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Rock - Released November 2, 2018 | Columbia

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Pop/Rock - Released November 6, 2006 | Epic

It's easy but not accurate to call Tenacious D a one-joke band, since they do love one joke best of all: that they are the greatest band in the world. It's a credit to Jack Black and Kyle Gass' strengths as writers and performers that at their best they can convince you it's true. Like the best comedians, the key is both in the writing and the delivery: jokes can be good on paper, but they need to be delivered with flair, and few have the flair of Jack Black, who has made megalomania inspiring, even adorable. That quality combined with serious vocal chops -- anybody who saw him on Mr. Show's "The Joke: The Musical" back in 1997 knew that he could sing -- gave Tenacious D both star power and musical substance, while Gass grounds it by giving Jack a comic foil, plus lead guitar and harmony. When it all gels, as it did on their short-lived HBO series and their 2001 debut, it's glorious, but even that 2001 LP indicated a problem with the D: when the scale gets larger, they get smaller, or at least their reason for being begins to unravel. Since the reason their joke works is that JB and KG are underdogs -- they're the best band in the world, it's just that the rest of the world hasn't figured it out yet -- when they're no longer underdogs, they're not quite as funny, or endearing. They're at their best when it's the two of them on-stage, playing acoustic guitars and riffing off each other. They're good enough that they can survive a bigger budget, as the debut illustrates -- it always helps to have Dave Grohl on your side, of course -- but a really big budget is still a problem, as the soundtrack to their big-screen extravaganza The Pick of Destiny proves. Jack and Kyle have been promising a cinematic venture chronicling their rise to power since they -- alright, since Jack turned into a star after stealing the show in the 2000 film High Fidelity, and 2006's The Pick of Destiny, made in collaboration with director/musician/prankster Liam Lynch, finally follows through on that promise. Leave aside the merits of the movie and compare the The Pick of Destiny soundtrack to the debut, and it's easy to see that this album is a very different beast than Tenacious D. That first album captured the essence of the original D -- the D that was nothing but Kage and Jables and their guitars -- but pumped up with heaps of electric guitars and thunderous drums from Grohl. It cribbed from a lot, but not all, of their standards, so it felt like a culmination of sorts: it finally felt like the D blossomed into a genuine rock band. In turn, The Pick of Destiny has greater ambitions -- appropriately for a soundtrack, it's big, sweeping, and well, cinematic -- but it doesn't feel like a breakthrough, since Tenacious D already took the D just about as far as they could go musically: it gave them muscle and might, it fleshed out their skeleton, sometimes a little bit too much, yet it worked because it sounded like this must be what JB and KG heard in their heads when they played on their own. There's no difference in sound on The Pick of Destiny, but the aesthetic of a soundtrack makes a huge difference. This may not be a concept album, but it's structured as a narrative, mirroring the plot of the movie. Unfortunately, this doesn't give The Pick of Destiny the weight or grandeur of a true concept album, because a lot of the music sounds as if it serves the movie, and doesn't stand tall when separated from the film. It's easy to figure out that songs like "Break In-City (Storm the Gate!)" and "Car Chase City" are plot points in the film, but it's not quite as simple as that: since most of the album consists of songs that run between 1:20 and 2:40 minutes, all the tunes kind of feel like narrative filler, even when they're melodic, memorable, and delivered with gusto by the D. And that's the crucial problem with the album: it's good, but it doesn't have the surplus of songs so great they sound like unearthed classics, which is the very thing that has always made Tenacious D so irresistible. Make no mistake, they're still great enough to rally: they revive "History," their indelible theme, incorporate "Sasquatch" into the deliriously atypical psych-pop "Papagenu (He's My Sassafrass)," offer a Dethklok-worthy ode to metalosity with "The Metal," and serve up two epics in "Beelzeboss (The Final Showdown)" -- served up as a duet with Dave Grohl, who plays Satan -- and the opening "Kickapoo," a tremendous mini-rock opera with cameos from Meat Loaf and Ronnie James Dio. Excellent moments, but it doesn't add up to a record that's as satisfying an album as the debut. This is a bit disappointing, but The Pick of Destiny is good as a soundtrack: a souvenir for fans of the film. That's enough for some portions of the legions of D-heads, but for some who have long loved the D, it's hard not to hear The Pick of Destiny and wish that it rocked both of your socks off instead of just one. ~ Stephen Thomas Erlewine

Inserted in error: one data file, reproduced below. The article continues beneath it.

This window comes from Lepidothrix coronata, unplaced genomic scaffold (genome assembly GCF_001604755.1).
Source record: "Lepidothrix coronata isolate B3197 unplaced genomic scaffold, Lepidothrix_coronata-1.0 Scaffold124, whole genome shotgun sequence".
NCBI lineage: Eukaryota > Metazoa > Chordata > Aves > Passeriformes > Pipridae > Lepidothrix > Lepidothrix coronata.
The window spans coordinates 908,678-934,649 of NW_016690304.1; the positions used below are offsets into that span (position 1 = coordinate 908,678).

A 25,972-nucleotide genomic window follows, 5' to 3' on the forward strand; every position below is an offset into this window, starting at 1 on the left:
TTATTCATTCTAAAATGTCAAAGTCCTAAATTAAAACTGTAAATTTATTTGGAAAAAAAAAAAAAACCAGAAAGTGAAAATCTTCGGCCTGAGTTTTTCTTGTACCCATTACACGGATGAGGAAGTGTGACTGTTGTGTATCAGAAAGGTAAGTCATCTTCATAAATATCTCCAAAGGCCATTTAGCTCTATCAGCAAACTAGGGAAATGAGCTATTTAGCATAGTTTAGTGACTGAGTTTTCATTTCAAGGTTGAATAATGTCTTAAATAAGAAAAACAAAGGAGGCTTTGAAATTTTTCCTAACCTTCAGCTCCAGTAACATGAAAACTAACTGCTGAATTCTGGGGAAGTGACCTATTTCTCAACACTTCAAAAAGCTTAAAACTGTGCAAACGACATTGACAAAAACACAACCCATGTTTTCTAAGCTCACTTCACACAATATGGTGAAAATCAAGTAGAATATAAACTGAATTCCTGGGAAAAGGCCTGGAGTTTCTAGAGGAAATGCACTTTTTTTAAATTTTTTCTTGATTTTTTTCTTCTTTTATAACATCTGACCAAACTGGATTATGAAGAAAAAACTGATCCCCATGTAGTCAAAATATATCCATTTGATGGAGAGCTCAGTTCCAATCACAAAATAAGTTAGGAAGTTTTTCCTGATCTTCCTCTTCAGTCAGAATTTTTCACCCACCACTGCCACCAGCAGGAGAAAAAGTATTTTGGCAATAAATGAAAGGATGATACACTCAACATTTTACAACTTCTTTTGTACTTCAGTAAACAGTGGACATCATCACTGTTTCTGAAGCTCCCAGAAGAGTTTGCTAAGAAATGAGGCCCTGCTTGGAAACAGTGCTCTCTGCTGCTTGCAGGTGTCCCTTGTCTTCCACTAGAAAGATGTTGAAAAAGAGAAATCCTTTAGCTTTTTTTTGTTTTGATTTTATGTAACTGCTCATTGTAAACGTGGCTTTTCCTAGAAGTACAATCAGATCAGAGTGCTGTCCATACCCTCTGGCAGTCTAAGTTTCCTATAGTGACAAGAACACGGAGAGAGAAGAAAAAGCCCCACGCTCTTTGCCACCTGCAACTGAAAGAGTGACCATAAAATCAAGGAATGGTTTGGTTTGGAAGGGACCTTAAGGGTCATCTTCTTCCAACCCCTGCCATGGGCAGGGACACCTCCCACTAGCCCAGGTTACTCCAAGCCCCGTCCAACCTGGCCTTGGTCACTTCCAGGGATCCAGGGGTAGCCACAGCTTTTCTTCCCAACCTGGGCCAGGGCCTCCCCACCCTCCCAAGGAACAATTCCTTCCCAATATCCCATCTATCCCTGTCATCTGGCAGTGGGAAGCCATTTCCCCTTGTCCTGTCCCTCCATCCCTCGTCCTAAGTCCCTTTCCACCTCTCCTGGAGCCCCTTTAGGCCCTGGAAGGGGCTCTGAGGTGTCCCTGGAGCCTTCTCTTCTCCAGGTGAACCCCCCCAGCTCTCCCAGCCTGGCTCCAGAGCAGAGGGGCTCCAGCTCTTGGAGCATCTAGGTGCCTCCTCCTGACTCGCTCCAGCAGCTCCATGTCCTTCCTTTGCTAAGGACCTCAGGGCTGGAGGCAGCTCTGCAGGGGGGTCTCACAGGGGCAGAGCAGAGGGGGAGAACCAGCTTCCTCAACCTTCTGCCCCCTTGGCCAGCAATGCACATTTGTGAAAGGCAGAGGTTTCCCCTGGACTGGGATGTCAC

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Pop/Rock - Released May 11, 2012 | Columbia

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Pop/Rock - Released September 25, 2001 | Epic